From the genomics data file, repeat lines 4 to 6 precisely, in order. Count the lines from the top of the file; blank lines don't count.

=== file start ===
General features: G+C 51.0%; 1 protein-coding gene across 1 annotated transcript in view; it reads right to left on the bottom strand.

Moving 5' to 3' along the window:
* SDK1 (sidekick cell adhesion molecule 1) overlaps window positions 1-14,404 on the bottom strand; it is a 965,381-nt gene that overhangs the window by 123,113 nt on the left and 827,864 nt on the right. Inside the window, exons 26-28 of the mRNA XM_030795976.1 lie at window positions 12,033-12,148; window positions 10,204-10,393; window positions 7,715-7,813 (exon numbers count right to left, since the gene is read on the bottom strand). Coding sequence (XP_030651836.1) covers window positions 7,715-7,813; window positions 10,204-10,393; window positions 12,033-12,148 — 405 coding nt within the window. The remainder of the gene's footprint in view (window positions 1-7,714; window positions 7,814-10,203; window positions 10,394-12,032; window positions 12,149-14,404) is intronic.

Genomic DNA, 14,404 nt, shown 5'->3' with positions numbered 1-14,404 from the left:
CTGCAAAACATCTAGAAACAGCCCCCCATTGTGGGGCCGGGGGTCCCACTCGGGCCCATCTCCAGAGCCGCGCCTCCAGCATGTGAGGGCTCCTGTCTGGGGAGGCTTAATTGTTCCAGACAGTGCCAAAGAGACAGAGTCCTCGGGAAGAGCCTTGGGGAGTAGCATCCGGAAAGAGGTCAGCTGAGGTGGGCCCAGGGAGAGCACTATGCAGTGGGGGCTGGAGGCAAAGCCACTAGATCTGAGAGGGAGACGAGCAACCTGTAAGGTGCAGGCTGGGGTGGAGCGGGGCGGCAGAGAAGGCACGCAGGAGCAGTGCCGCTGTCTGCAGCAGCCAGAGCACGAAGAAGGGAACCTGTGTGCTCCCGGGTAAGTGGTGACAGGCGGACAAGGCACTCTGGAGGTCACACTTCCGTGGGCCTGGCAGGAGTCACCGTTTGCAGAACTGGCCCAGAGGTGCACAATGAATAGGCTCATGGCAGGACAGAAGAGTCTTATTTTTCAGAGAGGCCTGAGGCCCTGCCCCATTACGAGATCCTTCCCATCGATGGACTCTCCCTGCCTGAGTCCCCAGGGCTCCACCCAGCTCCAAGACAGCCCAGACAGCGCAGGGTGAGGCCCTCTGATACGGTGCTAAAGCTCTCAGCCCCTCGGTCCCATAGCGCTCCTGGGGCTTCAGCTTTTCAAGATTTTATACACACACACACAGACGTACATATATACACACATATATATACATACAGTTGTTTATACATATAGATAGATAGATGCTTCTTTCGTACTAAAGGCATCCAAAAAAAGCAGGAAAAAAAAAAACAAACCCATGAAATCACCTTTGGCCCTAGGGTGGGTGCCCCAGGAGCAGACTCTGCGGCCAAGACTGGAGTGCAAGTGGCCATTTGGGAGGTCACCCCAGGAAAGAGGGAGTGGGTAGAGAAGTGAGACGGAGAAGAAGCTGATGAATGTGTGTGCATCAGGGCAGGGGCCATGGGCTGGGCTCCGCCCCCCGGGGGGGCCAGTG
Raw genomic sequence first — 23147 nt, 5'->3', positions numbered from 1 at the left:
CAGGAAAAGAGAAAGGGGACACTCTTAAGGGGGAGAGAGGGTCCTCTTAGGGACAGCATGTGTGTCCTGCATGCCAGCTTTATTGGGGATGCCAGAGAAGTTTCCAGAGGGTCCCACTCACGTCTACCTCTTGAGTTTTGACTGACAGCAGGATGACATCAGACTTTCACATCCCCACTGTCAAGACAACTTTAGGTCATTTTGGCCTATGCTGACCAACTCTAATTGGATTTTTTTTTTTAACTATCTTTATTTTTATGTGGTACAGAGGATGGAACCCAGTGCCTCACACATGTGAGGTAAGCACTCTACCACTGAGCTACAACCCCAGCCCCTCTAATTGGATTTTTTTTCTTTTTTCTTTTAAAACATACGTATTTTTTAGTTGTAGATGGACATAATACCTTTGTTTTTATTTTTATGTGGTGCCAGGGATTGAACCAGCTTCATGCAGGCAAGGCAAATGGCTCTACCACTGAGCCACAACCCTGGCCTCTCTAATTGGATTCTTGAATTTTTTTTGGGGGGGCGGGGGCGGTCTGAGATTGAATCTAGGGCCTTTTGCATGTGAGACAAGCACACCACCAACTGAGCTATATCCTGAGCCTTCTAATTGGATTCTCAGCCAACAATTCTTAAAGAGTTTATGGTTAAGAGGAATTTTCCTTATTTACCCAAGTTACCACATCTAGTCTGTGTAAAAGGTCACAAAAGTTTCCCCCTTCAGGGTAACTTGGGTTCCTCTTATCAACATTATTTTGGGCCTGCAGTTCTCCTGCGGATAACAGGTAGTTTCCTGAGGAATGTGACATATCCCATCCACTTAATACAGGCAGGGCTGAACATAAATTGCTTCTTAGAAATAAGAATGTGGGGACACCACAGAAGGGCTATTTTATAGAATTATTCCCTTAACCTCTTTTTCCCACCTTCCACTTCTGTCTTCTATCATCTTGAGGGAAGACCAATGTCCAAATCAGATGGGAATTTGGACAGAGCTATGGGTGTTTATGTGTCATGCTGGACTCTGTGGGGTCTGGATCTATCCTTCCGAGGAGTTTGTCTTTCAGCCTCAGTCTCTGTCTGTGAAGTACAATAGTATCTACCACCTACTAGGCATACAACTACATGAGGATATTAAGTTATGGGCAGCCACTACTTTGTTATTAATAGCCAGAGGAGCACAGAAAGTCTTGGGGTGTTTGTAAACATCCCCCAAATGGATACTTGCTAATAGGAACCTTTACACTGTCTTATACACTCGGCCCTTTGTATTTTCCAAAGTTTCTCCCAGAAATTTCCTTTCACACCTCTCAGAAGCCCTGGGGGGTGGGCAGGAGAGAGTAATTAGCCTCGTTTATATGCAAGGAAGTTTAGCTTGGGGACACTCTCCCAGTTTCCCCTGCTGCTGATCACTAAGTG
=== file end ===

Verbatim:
Genomic DNA, 14,404 nt, shown 5'->3' with positions numbered 1-14,404 from the left:
CTGCAAAACATCTAGAAACAGCCCCCCATTGTGGGGCCGGGGGTCCCACTCGGGCCCATCTCCAGAGCCGCGCCTCCAGCATGTGAGGGCTCCTGTCTGGGGAGGCTTAATTGTTCCAGACAGTGCCAAAGAGACAGAGTCCTCGGGAAGAGCCTTGGGGAGTAGCATCCGGAAAGAGGTCAGCTGAGGTGGGCCCAGGGAGAGCACTATGCAGTGGGGGCTGGAGGCAAAGCCACTAGATCTGAGAGGGAGACGAGCAACCTGTAAGGTGCAGGCTGGGGTGGAGCGGGGCGGCAGAGAAGGCACGCAGGAGCAGTGCCGCTGTCTGCAGCAGCCAGAGCACGAAGAAGGGAACCTGTGTGCTCCCGGGTAAGTGGTGACAGGCGGACAAGGCACTCTGGAGGTCACACTTCCGTGGGCCTGGCAGGAGTCACCGTTTGCAGAACTGGCCCAGAGGTGCACAATGAATAGGCTCATGGCAGGACAGAAGAGTCTTATTTTTCAGAGAGGCCTGAGGCCCTGCCCCATTACGAGATCCTTCCCATCGATGGACTCTCCCTGCCTGAGTCCCCAGGGCTCCACCCAGCTCCAAGACAGCCCAGACAGCGCAGGGTGAGGCCCTCTGATACGGTGCTAAAGCTCTCAGCCCCTCGGTCCCATAGCGCTCCTGGGGCTTCAGCTTTTCAAGATTTTATACACACACACACAGACGTACATATATACACACATATATATACATACAGTTGTTTATACATATAGATAGATAGATGCTTCTTTCGTACTAAAGGCATCCAAAAAAAGCAGGAAAAAAAAAAACAAACCCATGAAATCACCTTTGGCCCTAGGGTGGGTGCCCCAGGAGCAGACTCTGCGGCCAAGACTGGAGTGCAAGTGGCCATTTGGGAGGTCACCCCAGGAAAGAGGGAGTGGGTAGAGAAGTGAGACGGAGAAGAAGCTGATGAATGTGTGTGCATCAGGGCAGGGGCCATGGGCTGGGCTCCGCCCCCCGGGGGGGCCAGTG
Raw genomic sequence first — 23147 nt, 5'->3', positions numbered from 1 at the left: